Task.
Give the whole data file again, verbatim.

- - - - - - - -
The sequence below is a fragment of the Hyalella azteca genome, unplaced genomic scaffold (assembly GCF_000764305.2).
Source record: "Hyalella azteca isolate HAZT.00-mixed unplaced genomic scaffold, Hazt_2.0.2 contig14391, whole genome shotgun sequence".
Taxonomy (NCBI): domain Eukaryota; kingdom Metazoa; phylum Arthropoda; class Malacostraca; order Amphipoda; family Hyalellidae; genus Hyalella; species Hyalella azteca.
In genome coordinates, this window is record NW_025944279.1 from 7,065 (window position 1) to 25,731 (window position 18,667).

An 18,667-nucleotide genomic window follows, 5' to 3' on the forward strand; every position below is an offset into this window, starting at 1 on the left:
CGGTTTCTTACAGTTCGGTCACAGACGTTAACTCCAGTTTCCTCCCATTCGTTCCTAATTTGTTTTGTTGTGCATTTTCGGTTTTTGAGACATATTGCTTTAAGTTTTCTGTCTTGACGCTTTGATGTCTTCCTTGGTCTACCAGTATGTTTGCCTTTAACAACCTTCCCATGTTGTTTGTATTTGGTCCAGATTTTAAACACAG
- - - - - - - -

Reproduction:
The sequence below is a fragment of the Hyalella azteca genome, unplaced genomic scaffold (assembly GCF_000764305.2).
Source record: "Hyalella azteca isolate HAZT.00-mixed unplaced genomic scaffold, Hazt_2.0.2 contig14391, whole genome shotgun sequence".
Taxonomy (NCBI): domain Eukaryota; kingdom Metazoa; phylum Arthropoda; class Malacostraca; order Amphipoda; family Hyalellidae; genus Hyalella; species Hyalella azteca.
In genome coordinates, this window is record NW_025944279.1 from 7,065 (window position 1) to 25,731 (window position 18,667).

An 18,667-nucleotide genomic window follows, 5' to 3' on the forward strand; every position below is an offset into this window, starting at 1 on the left:
CGGTTTCTTACAGTTCGGTCACAGACGTTAACTCCAGTTTCCTCCCATTCGTTCCTAATTTGTTTTGTTGTGCATTTTCGGTTTTTGAGACATATTGCTTTAAGTTTTCTGTCTTGACGCTTTGATGTCTTCCTTGGTCTACCAGTATGTTTGCCTTTAACAACCTTCCCATGTTGTTTGTATTTGGTCCAGATTTTAAACACAG